Economists forecast slow recovery in 2021

Economists expect the U.S. economy to slowly recover next year even after factoring in a federal emergency aid package, such as the $908 billion bipartisan proposal under discussion in Congress.

Unemployment is expected to fall to 5.4% in the fourth quarter of 2021 from the current rate of 6.7%, according to the consensus from a survey by the Securities Industry and Financial Markets Association. That is still above the 3.5% rate of February, just prior to the onset of the COVID-19 pandemic.

The survey of 27 chief economists released Tuesday found 57% of respondents expect the labor force participation rate to not return to the pre-pandemic average of 63% until beyond 2022. Another 29% do not expect it to happen until the second half of 2022.

“We are in for a difficult winter, but more fiscal support and positive developments on the vaccine front should help households and businesses look for that light at the end of the tunnel,” said Ellen Zentner, chief U.S. economist at Morgan Stanley (MS) and chair of SIFMA’s Economic Advisory Roundtable. “The promising news is that we are asking ourselves how good next year will be, whereas in 2020 the question was how bad would it be.”

The return to a pre-pandemic labor force participation rate will be a “slow slog,” she said.

“Our economists were fairly split in the survey on when we would get back to a pre-COVID level on the participation rate, but the majority of them do see that also happening,” Zentner said. “Not before the end of 2022, so while the economy has come back very robustly, it's going to take a lot longer for the labor market to return to those pre-COVID levels."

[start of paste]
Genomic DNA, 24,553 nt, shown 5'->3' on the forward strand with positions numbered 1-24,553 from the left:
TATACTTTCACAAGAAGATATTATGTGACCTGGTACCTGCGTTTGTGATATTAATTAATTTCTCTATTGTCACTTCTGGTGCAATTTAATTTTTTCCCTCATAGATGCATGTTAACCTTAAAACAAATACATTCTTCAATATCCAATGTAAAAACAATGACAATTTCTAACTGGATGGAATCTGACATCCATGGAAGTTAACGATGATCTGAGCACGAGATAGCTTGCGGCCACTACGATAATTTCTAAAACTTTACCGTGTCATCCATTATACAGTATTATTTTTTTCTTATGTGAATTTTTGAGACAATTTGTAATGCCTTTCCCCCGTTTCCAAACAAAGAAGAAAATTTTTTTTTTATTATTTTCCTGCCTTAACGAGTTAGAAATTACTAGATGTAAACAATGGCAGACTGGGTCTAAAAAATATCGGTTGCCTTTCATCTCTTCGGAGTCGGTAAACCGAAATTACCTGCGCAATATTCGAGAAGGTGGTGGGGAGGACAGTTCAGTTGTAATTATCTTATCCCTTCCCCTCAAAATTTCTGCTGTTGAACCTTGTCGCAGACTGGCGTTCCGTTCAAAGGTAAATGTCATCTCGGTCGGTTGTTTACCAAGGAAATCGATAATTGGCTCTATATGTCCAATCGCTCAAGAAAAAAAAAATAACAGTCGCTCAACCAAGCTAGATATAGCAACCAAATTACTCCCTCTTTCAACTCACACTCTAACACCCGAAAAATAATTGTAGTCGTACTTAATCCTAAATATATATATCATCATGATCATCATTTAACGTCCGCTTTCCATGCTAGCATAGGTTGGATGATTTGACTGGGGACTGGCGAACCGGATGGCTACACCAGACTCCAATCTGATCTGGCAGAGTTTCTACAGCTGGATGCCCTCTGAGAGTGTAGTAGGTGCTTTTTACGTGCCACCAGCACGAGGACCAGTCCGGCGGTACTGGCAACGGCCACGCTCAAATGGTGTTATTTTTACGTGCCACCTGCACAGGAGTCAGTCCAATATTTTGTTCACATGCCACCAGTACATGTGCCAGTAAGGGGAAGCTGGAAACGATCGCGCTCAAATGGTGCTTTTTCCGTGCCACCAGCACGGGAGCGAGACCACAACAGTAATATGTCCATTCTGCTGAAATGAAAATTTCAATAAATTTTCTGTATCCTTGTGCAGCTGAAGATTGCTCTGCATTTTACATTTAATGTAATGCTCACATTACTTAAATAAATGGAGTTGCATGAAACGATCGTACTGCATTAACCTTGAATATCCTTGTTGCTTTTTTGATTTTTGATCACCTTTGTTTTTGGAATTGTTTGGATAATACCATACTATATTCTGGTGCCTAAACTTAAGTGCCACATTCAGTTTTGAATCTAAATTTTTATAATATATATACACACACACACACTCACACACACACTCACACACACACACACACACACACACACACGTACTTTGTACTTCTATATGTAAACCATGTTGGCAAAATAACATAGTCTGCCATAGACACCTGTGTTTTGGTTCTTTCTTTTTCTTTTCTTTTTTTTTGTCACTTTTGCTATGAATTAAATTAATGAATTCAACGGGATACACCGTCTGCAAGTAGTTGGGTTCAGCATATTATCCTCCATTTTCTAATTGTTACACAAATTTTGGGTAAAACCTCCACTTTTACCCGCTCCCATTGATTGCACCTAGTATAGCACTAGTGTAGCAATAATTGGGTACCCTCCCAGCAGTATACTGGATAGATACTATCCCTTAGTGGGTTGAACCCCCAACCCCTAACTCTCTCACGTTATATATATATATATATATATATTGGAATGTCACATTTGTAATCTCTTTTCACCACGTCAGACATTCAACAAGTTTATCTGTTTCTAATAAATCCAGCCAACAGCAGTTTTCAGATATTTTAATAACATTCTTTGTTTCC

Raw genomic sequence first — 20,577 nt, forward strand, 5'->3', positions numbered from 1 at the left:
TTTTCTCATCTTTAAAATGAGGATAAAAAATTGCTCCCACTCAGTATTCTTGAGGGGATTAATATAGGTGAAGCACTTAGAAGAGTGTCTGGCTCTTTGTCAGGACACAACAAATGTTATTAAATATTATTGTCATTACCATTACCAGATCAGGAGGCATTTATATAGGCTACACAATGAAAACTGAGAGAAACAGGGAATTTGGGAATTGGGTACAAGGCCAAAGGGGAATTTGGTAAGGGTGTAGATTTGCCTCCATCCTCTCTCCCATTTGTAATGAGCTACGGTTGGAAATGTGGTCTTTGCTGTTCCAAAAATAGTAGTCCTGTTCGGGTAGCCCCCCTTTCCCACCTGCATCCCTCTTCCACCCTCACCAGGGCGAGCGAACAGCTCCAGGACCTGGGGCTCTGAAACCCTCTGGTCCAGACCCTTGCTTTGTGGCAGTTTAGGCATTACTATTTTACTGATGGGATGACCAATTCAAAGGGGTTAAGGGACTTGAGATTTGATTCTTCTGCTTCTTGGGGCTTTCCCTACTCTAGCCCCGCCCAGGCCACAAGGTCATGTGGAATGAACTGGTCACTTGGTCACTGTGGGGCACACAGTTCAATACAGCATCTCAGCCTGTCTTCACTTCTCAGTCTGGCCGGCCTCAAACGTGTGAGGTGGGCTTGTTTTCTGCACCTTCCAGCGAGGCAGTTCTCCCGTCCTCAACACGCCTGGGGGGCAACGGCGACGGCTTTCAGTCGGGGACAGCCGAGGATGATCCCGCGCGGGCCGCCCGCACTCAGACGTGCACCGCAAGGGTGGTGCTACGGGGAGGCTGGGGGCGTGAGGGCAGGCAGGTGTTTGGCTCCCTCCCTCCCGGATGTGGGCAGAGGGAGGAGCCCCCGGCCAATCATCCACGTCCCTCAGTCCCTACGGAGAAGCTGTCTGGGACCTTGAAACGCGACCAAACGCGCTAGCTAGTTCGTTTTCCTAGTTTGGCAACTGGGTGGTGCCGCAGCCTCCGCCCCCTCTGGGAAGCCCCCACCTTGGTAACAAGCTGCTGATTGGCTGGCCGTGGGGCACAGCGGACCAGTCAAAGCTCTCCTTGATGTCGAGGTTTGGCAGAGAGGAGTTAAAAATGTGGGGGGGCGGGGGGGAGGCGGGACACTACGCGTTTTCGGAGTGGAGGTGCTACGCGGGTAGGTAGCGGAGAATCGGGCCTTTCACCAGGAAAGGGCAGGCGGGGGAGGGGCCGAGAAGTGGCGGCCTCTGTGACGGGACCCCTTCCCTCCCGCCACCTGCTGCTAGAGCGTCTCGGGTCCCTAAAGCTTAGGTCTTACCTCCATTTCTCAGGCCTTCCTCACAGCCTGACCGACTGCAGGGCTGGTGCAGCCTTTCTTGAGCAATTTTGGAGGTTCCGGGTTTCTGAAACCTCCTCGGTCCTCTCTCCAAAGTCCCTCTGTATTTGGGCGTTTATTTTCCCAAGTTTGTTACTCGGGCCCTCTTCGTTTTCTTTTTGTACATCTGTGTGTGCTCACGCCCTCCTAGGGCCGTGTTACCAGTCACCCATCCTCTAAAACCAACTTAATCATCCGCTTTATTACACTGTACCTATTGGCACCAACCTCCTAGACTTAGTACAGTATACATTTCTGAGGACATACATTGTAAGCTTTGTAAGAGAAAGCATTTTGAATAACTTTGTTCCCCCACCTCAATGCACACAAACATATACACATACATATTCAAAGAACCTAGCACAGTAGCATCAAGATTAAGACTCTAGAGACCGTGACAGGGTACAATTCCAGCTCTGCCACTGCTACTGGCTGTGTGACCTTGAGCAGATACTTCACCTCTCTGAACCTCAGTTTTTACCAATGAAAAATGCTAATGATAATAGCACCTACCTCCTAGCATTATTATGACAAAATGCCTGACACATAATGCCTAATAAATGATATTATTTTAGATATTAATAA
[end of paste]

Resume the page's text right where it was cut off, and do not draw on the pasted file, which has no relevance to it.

About 3.5 million Americans did not look for work and were therefore not considered to be in the labor force in October because of the pandemic, according to the U.S. Bureau of Labor Statistics.

Beth Ann Bovino, U.S. chief economist for S&P Global Ratings, offered a more cautious outlook during an S&P online presentation than Zentner's.

She doesn’t expect the national jobless rate to return to pre-pandemic levels until mid-2024.

Bovino also is expecting the economy to contract this quarter by about 2.5% and is forecasting growth of under 1% in the first three months of 2021. The National Bureau of Economic Research will not necessarily declare that as a sign of a double-dip recession, she said.

In the SIFMA survey, 20% of the economists surveyed agreed the recovery will be W-shaped with a double-dip decline.

But a majority of 53% told SIFMA they expect a "swoosh-shaped" recovery.

One key development reshaping the economy as a result of the pandemic is the widespread growth of remote work from home arrangements.

The financial services industry has become largely remote, according to Zentner.

“We all agree, in terms of our survey of economists, that it is going to remain elevated in a post-COVID world, and some of that is that we've already seen the productivity gains from going virtual,” Zentner said. “We've seen the ease of it.”

The Bureau of Labor Statistics estimated that before COVID about 15% of jobs had work-from-home capability or were taking part in some sort of work-from-home arrangement.

SIFMA’s surveys found as much as 50% of the labor force worked from home earlier in the pandemic.

“More and more folks will return back to work, but I agree with the consensus of our economists that is going to remain elevated,” Zentner said.

The U.S. Bureau of Labor Statistics said that 21.2% of employed Americans reported in October that they teleworked some in the previous four weeks because of the COVID-19 pandemic, down from 35.4% in May.

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